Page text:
Fostering new habits, and building a good foundation around our sleep, diet, and exercise, will help us realize stress reduction. 

If you take anything away from this article it should be how the elements of a healthy lifestyle are interconnected. We only have one body, and through our choices, we can greatly influence our near and long-term health. We need to stop focusing on any one piece of our health, and instead, view a healthy life as the result of a healthy lifestyle. That means focusing on diet AND sleep AND exercise AND stress management. Working on all 4 areas together will lead to better outcomes, and there’s a science to prove it.

We again emphasize on maintaining a good lifestyle routine which includes healthy diet and exercise for sure.

We understand that we are just one part of a healthier life, and we are committed to providing you with the information you need to achieve your greater health goals.

Case Study: As Dr. Farhad Dalal explains in his book, CBT: The Cognitive Behavioural Tsunami

Success is tracked by the number of appointments offered by Health and Wellness for both medical and mental care. In Annual Reports for both the 2017-2018 and 2018-2019 academic years, Health & Wellness facilitated around 58,000 appointments. This means an average of four appointments per student. In the 2019-2020 academic year, however, the same 14,000 students made almost 73,000 appointments (an average of five appointments per student). Data for 2020-2021 has not yet been released.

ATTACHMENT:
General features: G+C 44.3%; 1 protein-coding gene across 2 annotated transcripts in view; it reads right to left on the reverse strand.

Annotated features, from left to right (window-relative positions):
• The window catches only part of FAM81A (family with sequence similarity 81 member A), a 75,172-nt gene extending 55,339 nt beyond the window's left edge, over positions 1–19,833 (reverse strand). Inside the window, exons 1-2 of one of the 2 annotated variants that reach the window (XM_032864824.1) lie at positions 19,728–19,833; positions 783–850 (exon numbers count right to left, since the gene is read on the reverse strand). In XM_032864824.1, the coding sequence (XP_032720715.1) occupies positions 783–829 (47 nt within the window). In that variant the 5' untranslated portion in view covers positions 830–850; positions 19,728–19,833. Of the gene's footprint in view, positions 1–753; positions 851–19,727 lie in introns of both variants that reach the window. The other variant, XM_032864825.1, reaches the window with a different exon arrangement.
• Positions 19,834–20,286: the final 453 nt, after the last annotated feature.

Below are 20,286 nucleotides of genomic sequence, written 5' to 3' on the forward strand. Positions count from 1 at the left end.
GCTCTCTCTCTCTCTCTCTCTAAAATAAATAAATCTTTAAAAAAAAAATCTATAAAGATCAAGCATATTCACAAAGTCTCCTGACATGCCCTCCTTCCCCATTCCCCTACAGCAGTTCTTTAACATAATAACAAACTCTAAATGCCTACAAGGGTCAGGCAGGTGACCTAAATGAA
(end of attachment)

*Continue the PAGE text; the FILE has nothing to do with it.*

This increase in appointments is commendable, but an individual’s mental health is not measured in aggregate data. The question is whether the quality of services is enough to address the University’s crisis. 

I eventually did see both counselors and psychiatrists, but they would only provide a limited number of sessions. When I had exhausted my allotment, I was told to seek outside resources, without support. Even now, in 2021, I have a fraction of the care team that I once had.